Disaster response training for officials in Thua Thien Hue
With enhanced capacity and well-prepared human and material resources, the impact of natural disasters would certainly be mitigated and minimized. Photo: SNV
For the coastal communities of Thua Thien Hue and Quang Nam, summer means the looming possibility of storms and floods. At this time of the year, districts within the area of coastal lagoon are the most vulnerable to natural hazards. Therefore, training on first aid and health safety during disasters as well as evaluation of disaster management plans are of first priorities for local authority and community members to immediately respond to the threats of natural disasters.
From March 21 to April 21, the activities are funded by the USAID Green Annamites Project (2016-2020), which aims to assist Vietnam (targeting Thua Thien Hue and Quang Nam provinces) in transitioning towards climate-smart, low emission, and resilient development that protects people, landscapes, and biopersity in two of Vietnam’s priority forested provinces.
Vietnam’s vulnerability to climate change puts many children and local communities at high risk of physical and psychological injuries during and after natural disasters. Thua Thien Hue , located in Vietnam’s Central coast region is known as one of the most heavily affected disaster-prone areas of the country and regularly affected by storms/typhoons, flooding as well as drought. Those living in these vulnerable areas suffer the most when a disaster strike, and it is crucial that they learn to respond immediately during and after a disaster – when lives can be saved. Therefore, with support from the USAID Green Annamites Project, CADRE training helps empower local people and communities, equip them with sufficient skills and knowledge, and give them a better opportunity to effectively respond, as well as integrating communities in the national emergency preparedness framework.
After one month of implementation, the CADRE training courses have supported 125 participants (27% female) who are community members of Quang Phuoc commune (Quang Dien district), Phong Binh commune (Phong Dien district), Vinh Hai commune (Phu Loc district), Huong Phong commune (Huong Tra town), and Thuan An town (Phu Vang district).
These are among the 12 most disaster-prone communes of Thua Thien Hue where most local people, especially children, are severely impacted by regular disasters. Community members who are able to immediately respond after a disaster will have a higher chance of saving more lives, while they wait for emergency response professionals to arrive.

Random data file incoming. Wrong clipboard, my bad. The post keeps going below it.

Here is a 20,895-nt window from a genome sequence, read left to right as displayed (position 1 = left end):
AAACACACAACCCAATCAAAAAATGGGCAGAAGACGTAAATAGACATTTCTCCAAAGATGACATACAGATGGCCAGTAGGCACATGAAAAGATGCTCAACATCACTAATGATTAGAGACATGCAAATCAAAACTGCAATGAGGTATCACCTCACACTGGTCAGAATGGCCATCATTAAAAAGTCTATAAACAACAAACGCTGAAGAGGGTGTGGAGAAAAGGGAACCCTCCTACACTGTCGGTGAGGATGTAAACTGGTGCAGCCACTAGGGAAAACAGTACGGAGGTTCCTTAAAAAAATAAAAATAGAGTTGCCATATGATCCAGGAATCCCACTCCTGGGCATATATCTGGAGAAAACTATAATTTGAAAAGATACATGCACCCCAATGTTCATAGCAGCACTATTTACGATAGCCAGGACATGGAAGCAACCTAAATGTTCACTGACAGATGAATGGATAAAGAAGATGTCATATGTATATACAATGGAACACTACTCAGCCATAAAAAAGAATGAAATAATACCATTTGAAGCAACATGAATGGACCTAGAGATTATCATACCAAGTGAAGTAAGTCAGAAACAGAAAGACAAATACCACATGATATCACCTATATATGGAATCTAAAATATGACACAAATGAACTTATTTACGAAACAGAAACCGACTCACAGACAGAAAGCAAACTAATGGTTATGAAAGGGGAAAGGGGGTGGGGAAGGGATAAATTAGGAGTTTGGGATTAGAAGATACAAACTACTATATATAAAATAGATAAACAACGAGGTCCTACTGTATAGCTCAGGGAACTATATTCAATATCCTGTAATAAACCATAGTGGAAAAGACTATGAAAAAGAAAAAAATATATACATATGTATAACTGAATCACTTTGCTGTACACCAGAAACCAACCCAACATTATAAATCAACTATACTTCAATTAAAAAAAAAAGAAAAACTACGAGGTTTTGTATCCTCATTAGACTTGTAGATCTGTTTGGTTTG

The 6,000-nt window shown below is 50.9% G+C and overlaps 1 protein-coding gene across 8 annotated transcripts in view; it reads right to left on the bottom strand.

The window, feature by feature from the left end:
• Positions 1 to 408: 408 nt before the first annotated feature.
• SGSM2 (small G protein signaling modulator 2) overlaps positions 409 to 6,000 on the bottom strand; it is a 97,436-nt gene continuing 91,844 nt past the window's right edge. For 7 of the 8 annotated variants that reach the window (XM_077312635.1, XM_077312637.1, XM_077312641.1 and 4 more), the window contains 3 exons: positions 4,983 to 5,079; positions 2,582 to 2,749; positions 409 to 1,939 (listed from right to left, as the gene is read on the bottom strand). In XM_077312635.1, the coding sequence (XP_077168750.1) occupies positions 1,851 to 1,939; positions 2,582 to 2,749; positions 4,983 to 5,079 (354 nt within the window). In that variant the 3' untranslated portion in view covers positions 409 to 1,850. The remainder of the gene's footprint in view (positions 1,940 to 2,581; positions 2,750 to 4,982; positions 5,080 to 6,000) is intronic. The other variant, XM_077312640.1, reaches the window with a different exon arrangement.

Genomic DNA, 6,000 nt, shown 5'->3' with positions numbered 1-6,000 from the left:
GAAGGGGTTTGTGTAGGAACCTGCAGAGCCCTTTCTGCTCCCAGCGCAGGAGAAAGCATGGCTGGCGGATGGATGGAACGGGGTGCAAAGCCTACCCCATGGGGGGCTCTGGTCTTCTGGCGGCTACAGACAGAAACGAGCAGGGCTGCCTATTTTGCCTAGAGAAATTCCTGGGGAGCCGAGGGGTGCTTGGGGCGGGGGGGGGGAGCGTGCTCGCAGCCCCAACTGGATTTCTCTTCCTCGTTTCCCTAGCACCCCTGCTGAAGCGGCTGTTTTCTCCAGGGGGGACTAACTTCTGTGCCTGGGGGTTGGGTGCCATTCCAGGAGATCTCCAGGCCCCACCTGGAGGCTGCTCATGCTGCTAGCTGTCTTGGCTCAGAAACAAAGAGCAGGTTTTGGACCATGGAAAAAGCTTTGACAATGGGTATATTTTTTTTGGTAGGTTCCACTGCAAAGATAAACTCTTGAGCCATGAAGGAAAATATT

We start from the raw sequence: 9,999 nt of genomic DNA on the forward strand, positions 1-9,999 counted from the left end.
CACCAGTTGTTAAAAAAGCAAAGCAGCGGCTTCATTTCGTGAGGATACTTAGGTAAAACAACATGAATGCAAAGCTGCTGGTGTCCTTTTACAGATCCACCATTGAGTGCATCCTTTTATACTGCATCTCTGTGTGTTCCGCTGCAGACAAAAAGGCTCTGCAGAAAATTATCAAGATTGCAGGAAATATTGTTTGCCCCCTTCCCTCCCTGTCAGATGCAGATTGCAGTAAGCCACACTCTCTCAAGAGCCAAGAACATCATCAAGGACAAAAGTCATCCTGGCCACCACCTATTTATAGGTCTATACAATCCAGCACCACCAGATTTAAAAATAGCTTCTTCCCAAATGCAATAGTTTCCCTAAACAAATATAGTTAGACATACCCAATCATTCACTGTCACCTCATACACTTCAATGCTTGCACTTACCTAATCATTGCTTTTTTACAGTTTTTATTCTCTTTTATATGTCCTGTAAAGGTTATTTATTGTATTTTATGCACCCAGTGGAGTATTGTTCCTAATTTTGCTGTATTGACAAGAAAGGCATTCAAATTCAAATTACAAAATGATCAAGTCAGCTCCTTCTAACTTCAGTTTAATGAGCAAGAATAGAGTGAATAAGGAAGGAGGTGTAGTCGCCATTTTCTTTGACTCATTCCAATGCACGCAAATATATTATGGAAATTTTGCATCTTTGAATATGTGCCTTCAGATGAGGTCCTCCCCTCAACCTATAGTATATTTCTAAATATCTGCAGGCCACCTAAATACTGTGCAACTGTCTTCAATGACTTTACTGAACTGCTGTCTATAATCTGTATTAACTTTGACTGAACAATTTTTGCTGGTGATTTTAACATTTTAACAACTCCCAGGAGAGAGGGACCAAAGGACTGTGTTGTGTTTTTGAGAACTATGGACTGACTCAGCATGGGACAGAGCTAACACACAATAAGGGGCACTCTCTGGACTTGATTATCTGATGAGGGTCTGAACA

During the courses, participants were given hands-on trainings on first aid and health and safety for disasters and the importance of community-based disaster risk management. They received not only basic instruction on emergency response but also the chances to practice first aid instructions of cardiopulmonary resuscitation (CPR), victim categorization, dead bodies’ management as well as fire and water emergency.
These courses aim to build the capacity of local community members in dealing with common natural disasters in their living areas and strengthen the cooperation of communities to deal with potential disasters.
After the courses, the participants were fully equipped with sufficient knowledge to support their communities in case of unexpected disasters, thus minimizing the risks of further injuries and even death.
“I never had any first-aid training before. I think that CADRE training course is very helpful as I can learn many useful tips in first-aid information and treatment procedures to assist affected people to safety. I will try my best to use the knowledge and skills learnt from this course to support my family members and communities when a natural disaster strikes”, shared Nguyen Thi Ly Ni – local Women’s Union member of Thuan An town, Phu Vang district, Thua Thien Hue province.
Furthermore, with USAID Green Annamites project support, Community-based Disaster Risk Management (CBDRM) training courses have also been held targeting local government officials of these communes.
During the courses, participants spent several days assessing the capacity of local communities in climate change adaptation and disaster risk reduction as well as identifying their current weaknesses which might exacerbate potential disasters, and proposing possible disaster management measures for vulnerable groups.
The last day focused on report evaluation, and participatory development of contingency plans and natural disaster risks maps. These activities greatly helped to strengthen the capacity of both local officials and community members to better cope with natural disaster in these areas./.